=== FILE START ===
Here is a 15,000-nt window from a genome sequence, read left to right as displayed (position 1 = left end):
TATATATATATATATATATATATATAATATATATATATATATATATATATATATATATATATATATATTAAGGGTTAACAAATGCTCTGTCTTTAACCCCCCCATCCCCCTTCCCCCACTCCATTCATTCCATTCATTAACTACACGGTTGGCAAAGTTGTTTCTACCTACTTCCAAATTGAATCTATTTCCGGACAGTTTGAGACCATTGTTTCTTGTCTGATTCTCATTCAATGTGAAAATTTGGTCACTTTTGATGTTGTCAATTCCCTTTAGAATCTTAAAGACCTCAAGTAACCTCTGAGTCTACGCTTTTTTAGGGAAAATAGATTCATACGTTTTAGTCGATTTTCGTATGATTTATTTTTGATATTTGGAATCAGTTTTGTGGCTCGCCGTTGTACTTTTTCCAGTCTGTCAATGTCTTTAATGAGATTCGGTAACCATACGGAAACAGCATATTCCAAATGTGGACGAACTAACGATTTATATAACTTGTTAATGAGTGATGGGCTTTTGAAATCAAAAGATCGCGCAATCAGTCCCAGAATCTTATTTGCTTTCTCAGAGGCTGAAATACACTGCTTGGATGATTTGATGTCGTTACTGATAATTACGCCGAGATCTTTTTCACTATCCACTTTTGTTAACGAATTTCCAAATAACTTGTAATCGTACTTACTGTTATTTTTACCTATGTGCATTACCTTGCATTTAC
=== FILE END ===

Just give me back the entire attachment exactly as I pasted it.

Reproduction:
Here is a 15,000-nt window from a genome sequence, read left to right as displayed (position 1 = left end):
TATATATATATATATATATATATATAATATATATATATATATATATATATATATATATATATATATATTAAGGGTTAACAAATGCTCTGTCTTTAACCCCCCCATCCCCCTTCCCCCACTCCATTCATTCCATTCATTAACTACACGGTTGGCAAAGTTGTTTCTACCTACTTCCAAATTGAATCTATTTCCGGACAGTTTGAGACCATTGTTTCTTGTCTGATTCTCATTCAATGTGAAAATTTGGTCACTTTTGATGTTGTCAATTCCCTTTAGAATCTTAAAGACCTCAAGTAACCTCTGAGTCTACGCTTTTTTAGGGAAAATAGATTCATACGTTTTAGTCGATTTTCGTATGATTTATTTTTGATATTTGGAATCAGTTTTGTGGCTCGCCGTTGTACTTTTTCCAGTCTGTCAATGTCTTTAATGAGATTCGGTAACCATACGGAAACAGCATATTCCAAATGTGGACGAACTAACGATTTATATAACTTGTTAATGAGTGATGGGCTTTTGAAATCAAAAGATCGCGCAATCAGTCCCAGAATCTTATTTGCTTTCTCAGAGGCTGAAATACACTGCTTGGATGATTTGATGTCGTTACTGATAATTACGCCGAGATCTTTTTCACTATCCACTTTTGTTAACGAATTTCCAAATAACTTGTAATCGTACTTACTGTTATTTTTACCTATGTGCATTACCTTGCATTTAC